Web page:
Laughs keep on coming in series of short plays

Bowie: Community theater cast handles four one-act dramas with flair.

February 27, 2003|By Mary Johnson | Mary Johnson,SPECIAL TO THE SUN

Bowie Community Theatre's production of Robert Anderson's 1967 hit, You Know I Can't Hear You When the Water's Running, provides lots of laughs in its quartet of one-act plays. If there's a common thread, it is that each depicts aspects of ordinary life in the self-absorbed 1960s, a decade of profound social change.

The first playlet, The Shock of Recognition, is set in a New York theatrical producer's office. Young, avant-garde playwright Jack Barnstable confronts conservative middle-aged producer Herb Miller to argue for his controversial opening scene, one that Miller fears might disrupt his string of successes.

Barnstable's play opens with a wife eating breakfast in bed, calling to her off-stage husband in the bathroom brushing his teeth. The script dictates a memorable entrance for the husband, who is to arrive on stage nude with toothbrush in hand, saying, "You know I can't hear you when the water's running," before returning to the bathroom.

The playwright views this scene as crucial and considers the nude male "touching," representing a character that the audience will identify with and see themselves in. Herb envisions him as "pathetic" and the scene "ridiculous" in concept.

Bowie's production is well-cast, with veteran actor Mike Dunlop a convincing Herb Miller and Peter Moses making a strong Bowie debut as Jack Barnstable. Playing well off each other, both men make the most of every comic possibility.

Dunlop and Moses keep the audience laughing, despite dated material like the sexist treatment of Miller's secretary, Dorothy. Referred to as "the girl," Dorothy (Christen Able-Gorospe) is subjected to her boss' many embarrassing questions. This playlet begins to falter when out-of-work actor Richard Pawling, played well by Todd Cunningham, arrives on the scene to provide high comedy that includes a hilarious partial strip.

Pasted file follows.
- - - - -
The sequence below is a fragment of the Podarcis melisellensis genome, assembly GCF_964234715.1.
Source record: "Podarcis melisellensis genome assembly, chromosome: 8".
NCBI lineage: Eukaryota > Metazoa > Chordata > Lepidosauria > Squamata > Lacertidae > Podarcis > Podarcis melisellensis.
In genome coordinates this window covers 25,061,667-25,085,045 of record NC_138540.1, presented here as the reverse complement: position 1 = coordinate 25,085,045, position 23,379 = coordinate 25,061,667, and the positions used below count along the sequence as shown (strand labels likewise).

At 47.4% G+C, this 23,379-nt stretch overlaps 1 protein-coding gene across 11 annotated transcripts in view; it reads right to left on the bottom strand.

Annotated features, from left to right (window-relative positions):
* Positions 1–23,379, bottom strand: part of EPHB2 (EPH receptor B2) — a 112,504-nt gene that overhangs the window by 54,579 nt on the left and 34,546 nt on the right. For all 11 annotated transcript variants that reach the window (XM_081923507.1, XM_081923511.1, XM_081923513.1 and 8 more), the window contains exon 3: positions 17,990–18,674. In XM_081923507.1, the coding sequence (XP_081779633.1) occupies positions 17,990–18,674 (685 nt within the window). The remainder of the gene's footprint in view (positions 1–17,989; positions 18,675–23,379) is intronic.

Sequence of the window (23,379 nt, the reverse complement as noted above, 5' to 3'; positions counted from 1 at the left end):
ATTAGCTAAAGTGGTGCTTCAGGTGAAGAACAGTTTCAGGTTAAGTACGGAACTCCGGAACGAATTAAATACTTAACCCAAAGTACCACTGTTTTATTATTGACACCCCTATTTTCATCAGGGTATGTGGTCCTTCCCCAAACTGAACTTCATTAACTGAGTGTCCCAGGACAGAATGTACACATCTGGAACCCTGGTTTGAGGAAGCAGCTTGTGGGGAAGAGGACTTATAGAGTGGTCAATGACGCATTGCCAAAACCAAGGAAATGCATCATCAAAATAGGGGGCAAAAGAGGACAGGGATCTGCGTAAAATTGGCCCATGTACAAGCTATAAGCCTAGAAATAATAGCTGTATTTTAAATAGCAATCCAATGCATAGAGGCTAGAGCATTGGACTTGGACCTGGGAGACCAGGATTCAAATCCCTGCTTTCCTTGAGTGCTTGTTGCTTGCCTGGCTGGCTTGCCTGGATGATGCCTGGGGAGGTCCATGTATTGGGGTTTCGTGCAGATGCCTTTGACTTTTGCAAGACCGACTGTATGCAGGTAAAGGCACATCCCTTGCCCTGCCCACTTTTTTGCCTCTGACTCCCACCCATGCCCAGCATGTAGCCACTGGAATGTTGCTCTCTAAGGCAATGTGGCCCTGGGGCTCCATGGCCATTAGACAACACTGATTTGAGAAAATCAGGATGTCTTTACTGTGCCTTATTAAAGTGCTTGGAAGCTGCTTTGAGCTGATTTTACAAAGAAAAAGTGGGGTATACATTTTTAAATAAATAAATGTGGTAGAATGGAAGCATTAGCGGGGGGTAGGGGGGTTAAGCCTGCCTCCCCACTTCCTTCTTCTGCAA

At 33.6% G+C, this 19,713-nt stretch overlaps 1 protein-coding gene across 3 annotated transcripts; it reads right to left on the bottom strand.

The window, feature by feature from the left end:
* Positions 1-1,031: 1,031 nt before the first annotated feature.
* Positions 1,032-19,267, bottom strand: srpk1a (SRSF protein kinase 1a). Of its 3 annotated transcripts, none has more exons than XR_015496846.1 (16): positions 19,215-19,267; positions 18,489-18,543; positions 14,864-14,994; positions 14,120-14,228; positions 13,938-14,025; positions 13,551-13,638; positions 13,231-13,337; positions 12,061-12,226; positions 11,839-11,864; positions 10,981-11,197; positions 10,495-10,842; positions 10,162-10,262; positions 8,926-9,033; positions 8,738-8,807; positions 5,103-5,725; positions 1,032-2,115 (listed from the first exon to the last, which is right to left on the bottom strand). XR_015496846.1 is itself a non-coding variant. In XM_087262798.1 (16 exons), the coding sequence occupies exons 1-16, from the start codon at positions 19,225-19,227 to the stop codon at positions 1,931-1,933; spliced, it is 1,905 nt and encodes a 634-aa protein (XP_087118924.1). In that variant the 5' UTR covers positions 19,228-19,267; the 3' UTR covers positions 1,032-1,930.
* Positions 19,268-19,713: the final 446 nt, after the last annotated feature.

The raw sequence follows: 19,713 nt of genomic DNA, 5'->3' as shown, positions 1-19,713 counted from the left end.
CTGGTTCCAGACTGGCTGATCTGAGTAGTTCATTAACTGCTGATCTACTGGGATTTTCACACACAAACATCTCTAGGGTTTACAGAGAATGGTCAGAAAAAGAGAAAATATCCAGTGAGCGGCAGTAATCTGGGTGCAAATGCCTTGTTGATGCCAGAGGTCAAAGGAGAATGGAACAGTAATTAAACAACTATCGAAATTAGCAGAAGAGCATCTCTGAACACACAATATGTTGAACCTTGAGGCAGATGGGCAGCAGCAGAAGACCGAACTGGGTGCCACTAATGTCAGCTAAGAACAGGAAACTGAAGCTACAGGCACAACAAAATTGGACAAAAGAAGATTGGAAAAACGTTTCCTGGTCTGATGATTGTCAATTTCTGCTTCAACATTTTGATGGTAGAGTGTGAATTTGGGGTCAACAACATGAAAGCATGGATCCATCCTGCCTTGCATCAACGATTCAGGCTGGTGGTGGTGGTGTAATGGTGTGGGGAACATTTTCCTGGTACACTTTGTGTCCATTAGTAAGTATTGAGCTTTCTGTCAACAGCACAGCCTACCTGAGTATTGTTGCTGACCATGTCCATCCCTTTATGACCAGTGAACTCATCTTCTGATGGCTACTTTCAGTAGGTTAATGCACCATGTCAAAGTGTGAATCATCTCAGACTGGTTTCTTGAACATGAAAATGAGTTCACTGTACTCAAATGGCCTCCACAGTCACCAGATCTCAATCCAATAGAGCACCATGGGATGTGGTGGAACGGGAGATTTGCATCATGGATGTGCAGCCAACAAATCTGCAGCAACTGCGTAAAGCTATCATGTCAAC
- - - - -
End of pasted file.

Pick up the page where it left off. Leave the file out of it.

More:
The second playlet, The Footsteps of Doves, shows middle-aged couple George and Harriet in a mattress store. Harriet is determined to trade in their double bed for twins, but George wants to buy a replacement double.

As George, Craig Miller strikes the right combination of sympathy and humor. Cathy Barth is equally skilled in portraying the self-absorbed Harriet. Shawn Perry is a convincing mattress salesman, and Mandy Wilson seems perfectly cast as Jill, a young and uninhibited shopper sampling the comforts of the double mattress with assistance from George.

Footsteps is followed by the meatier I'll Be Home for Christmas, a segment dealing with a World War II veteran and his wife who are coping with raising their teen-age children. Much of what transpires here reminded me of a 1964 song that defines the era -- Bob Dylan's "The Times They Are A-Changin'."

As a confused father who is uneasy with his wife's acceptance of their children's values, including their daughter's sexual liberation, Dave O'Brien gives a touching performance. Heidi Toll is excellent as his wife, Edith -- conveying a touch of humor in her pathetic eagerness to embrace the values of her children in this genuine slice of life. As their daughter Clarice, 19-year-old Jennifer Stahl makes a striking debut.

The funniest playlet is the last one, I'm Herbert, which deals with memory problems confronting a retired couple living in Florida. Having been married once or twice before, Herbert and Muriel try to recall where they were and who they were with at various peaks in their lives. They call each other by the names of previous spouses, with Muriel sometimes resorting to generic endearments such as "senile old fool" and Herbert addressing Muriel simply as "Woman."

Barry Knower, as Herbert, and Jerri Shelton, as Muriel, are superb, each handling the rapid dialogue that has them recalling trysts at the beach, under a willow tree and in Venice.

The production continues at Bowie Playhouse in Whitemarsh Park through Saturday. Seats may be reserved by calling 301-805-0219.

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